A second approach is our focus on improving health in underserved communities. We are committing resources to support training and leadership capacity in two “communities of focus” (Overtown and East Little Havana) —neighborhoods adjacent to MCCD that are culturally diverse, economically challenged, and underserved by health and education professionals despite having extremely high levels of morbidity and mortality. Over the last two years, for example, we have extended three MCCD-based programs by training staff of community partners to provide behavioral health interventions, family navigation, and implementation of assistive technology. A further goal is to assist our partners in obtaining grant funding and governmental appropriations themselves, so they will have future program sustainability and opportunities for innovation. Our vision is to address population health outcomes and develop trainees who can plan community-based interventions to improve systems of care, then translate this process to other communities.
Approximately 50 faculty, staff, and trainees from the LEND, Maryland Center for Developmental Disabilities (MCDD), Center for Diversity in Public Health Leadership and Training, the Center for Innovation & Leadership in Special Education, and Senior Management of the Kennedy Krieger Institute attended a three-day, on-site technical assistance program, Embedding Cultural Diversity and Cultural and Linguistic Competence, presented by the University Center for Excellence in Developmental Disabilities (UCEDD) at Georgetown University and the Center for Child and Human Development faculty, including: Tawara Goode, Wendy Jones, and Vivian Jackson. Kennedy Krieger Institute was one of four programs that were selected from 14 UCEDDs that applied for this on-site technical assistance. Other UCEDDs selected were Alaska, Louisiana, and New Mexico. This interactive program addressed the following topics: Cultural Diversity and Competence and Linguistic Competence: Definitions, Conceptual Frameworks, and What it Means for Your Center; Envisioning a Culturally and Linguistic Competent Organization; Aligning Cultural and Linguistic Competence Values with Organizational Policy; Embedding Project Tools, Ethical Issues and Challenges; and Essential Areas of Knowledge and Skills for Aspiring and Practicing Professionals in Developmental Disabilities.
Participants of the Embedding Cultural Diversity and Cultural and
Linguistic Competence technical assistance program.
The 8th annual Room to Grow: Journey to Cultural and Linguistic Competency conference was held on Tuesday, September 18th at Johns Hopkins Hospital. During the morning session, presenters included Shelly Choo, MD, MPH, Senior Medical Advisor for the Baltimore City Health Department who spoke on B'more for Healthy Babies: A Path to Child and Family Health in Baltimore City; Michael Lu MD, MS, MPH Senior Associate Dean for Academic, Student, and Faculty Affairs at George Washington University Milken Institute School of Public Health and former Associate Administrator of the Health Resources and Services Administration's Maternal and Child Health Bureau (2012 - 2017) who spoke on Leading Change; and, Daniel E. Dawes, J.D., a nationally recognized leader in the movement to advance health equity among under-resourced, vulnerable and marginalized communities who spoke on The Danger of Futility: Creating a Sea Change for Health Equity in America. In the afternoon, Dr. Rafael Luna, Associate Dean in the Morrissey College of Arts and Sciences, Director of the Pre-Health Program, and Director of the Gateway Scholars Program for STEM conducted a workshop on Telling a Story: The Art of Scientific Writing for trainees, residents, and students. In addition, Dr. William T. L. Cox, social psychologist and currently an assistant scientist in the Department of Psychology at the University of Wisconsin - Madison, conducted a workshop on Empowering People to Break the Prejudice Habit: Creating Inclusion and Reducing Bias. Over 160 trainees, residents, students, faculty, clinicians, and community members were in attendance.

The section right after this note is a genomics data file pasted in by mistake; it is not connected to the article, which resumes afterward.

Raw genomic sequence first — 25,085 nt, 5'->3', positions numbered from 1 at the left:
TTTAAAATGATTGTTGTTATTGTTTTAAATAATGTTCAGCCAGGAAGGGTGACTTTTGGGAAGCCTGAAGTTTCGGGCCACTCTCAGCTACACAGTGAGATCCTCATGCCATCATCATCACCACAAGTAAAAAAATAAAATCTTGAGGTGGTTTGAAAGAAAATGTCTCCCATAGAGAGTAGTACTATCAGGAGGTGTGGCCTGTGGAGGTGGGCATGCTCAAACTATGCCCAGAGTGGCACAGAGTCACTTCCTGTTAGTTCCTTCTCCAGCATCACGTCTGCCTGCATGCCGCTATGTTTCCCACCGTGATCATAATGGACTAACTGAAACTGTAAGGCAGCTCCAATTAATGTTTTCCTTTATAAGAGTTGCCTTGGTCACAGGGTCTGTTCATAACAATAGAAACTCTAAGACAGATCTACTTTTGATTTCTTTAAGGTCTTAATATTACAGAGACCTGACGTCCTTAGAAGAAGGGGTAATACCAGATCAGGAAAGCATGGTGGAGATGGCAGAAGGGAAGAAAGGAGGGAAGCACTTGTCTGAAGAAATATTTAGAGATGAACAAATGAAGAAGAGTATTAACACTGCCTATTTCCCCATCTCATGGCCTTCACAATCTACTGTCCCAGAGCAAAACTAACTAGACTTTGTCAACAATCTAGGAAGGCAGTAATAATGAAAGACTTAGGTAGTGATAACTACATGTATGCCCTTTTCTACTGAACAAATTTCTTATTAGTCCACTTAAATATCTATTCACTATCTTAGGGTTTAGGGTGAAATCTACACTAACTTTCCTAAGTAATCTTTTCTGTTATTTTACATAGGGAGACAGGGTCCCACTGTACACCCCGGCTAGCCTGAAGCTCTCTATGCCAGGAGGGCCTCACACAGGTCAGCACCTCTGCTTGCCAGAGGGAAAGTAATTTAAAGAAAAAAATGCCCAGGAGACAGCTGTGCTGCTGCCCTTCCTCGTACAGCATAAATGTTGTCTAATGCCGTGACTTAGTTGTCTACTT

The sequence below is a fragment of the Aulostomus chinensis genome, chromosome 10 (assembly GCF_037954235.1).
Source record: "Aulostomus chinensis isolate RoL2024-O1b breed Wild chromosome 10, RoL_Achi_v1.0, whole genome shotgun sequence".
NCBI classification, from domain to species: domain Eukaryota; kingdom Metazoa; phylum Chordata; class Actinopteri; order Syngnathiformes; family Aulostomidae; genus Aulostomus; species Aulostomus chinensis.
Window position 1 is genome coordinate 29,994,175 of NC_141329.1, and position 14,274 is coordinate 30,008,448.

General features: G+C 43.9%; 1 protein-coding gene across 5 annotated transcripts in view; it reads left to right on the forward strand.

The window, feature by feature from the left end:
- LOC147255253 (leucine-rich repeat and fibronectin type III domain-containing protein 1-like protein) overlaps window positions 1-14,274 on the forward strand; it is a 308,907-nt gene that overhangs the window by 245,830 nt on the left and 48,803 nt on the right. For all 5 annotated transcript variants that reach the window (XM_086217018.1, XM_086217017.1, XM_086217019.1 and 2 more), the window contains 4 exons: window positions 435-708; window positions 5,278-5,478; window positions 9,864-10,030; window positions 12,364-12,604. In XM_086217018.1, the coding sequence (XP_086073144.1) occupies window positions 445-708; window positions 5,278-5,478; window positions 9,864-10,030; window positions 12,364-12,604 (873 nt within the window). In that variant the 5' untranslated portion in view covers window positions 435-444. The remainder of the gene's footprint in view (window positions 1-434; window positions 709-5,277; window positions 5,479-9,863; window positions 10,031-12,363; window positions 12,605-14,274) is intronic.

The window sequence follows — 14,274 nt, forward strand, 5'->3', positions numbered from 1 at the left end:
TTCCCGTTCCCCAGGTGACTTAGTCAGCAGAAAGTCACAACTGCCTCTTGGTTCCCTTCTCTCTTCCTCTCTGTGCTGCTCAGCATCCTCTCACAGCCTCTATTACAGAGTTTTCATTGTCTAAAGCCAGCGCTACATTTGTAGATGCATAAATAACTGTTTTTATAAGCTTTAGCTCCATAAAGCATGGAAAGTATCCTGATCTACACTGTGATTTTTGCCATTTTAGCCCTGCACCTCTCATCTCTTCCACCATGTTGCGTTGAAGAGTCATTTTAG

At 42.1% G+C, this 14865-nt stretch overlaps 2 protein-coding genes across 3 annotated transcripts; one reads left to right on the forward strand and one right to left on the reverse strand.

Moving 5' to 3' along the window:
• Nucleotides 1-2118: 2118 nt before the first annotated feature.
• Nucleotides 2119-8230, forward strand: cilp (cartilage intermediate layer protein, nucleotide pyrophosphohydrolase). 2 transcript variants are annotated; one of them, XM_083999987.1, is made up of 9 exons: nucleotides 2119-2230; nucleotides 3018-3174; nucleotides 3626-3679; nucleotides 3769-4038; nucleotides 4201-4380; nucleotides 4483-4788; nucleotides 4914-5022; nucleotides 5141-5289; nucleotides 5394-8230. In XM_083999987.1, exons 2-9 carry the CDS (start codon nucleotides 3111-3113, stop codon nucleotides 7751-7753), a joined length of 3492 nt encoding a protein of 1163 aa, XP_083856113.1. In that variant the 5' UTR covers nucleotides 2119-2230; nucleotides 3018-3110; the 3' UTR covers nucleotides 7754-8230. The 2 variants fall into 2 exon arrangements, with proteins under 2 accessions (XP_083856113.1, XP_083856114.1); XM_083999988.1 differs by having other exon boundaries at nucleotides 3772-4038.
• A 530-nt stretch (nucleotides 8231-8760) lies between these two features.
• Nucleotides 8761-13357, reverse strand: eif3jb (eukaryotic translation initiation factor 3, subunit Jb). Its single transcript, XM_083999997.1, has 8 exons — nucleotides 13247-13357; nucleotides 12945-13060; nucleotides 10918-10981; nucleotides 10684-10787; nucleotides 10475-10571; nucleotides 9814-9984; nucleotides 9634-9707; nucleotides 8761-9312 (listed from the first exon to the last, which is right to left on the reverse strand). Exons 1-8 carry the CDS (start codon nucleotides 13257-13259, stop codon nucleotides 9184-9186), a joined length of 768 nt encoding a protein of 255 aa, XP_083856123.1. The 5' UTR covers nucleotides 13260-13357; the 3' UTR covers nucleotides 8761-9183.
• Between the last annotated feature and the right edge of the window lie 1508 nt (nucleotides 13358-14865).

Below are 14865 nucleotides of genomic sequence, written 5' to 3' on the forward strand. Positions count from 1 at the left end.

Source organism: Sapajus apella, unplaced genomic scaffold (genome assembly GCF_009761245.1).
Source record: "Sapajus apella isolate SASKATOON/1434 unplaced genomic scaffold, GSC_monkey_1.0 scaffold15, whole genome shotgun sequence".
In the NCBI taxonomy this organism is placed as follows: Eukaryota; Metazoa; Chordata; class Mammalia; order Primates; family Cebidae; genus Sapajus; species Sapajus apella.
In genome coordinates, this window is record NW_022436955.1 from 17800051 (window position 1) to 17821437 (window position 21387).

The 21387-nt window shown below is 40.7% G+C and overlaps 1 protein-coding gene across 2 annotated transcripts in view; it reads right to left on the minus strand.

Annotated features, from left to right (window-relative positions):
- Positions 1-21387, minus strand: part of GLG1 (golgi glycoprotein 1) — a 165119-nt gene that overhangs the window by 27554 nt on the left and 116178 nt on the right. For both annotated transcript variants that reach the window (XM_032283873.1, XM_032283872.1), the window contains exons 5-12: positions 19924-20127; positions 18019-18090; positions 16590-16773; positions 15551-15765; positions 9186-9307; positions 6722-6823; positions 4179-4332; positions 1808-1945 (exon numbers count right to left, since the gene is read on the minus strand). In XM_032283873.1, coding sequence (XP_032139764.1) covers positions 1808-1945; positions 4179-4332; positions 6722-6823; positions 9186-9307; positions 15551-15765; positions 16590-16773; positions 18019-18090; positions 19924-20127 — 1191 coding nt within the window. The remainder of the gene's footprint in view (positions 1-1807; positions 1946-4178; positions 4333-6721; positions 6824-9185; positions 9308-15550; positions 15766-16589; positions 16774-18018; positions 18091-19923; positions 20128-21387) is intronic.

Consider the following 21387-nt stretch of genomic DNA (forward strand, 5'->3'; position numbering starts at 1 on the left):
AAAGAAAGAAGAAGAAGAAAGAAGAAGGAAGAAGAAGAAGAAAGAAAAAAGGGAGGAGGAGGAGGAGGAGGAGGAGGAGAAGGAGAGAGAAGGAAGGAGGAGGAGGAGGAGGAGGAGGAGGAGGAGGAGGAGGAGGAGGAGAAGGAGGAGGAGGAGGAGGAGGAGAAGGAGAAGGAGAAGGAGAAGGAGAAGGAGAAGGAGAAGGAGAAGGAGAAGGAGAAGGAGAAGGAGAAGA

Over the past decade, Healthy Tomorrows for New Britain Teens has evolved from an obesity prevention program into a youth and community led movement that is addressing some of the city's most challenging health, education and mental health problems. With support from an initial Healthy Tomorrows Partnerships for Children Program grant (2007-2012), the program combined access to health services with an emphasis on youth leadership. A second Healthy Tomorrows grant (2013-2018) supported the establishment of a Teen Center (the House of Teens) at the YWCA, a space where teens could access family planning, stress reduction, fitness and other services, while also making their voices heard through supporting policy change. June 2018 saw the grand opening of the East side Community Center in a renovated building in one of the city's poorest communities. The center is poised to become a hub of connection and revitalization where teens and residents can access services from multisectoral partners, engage with their neighbors, and promote a safe, walkable, healthy, more vibrant community.
Key drivers of growth and sustainability are:
1) Multisectoral coalition building: A shared mission of service to adolescents was the "glue" that kept core partners (Community Health Center, Inc., YWCA of New Britain, New Britain High School) actively engaged for over a decade. As the focus on policy increased, the coalition expanded, to include partners from higher education, the City of New Britain, and the business community.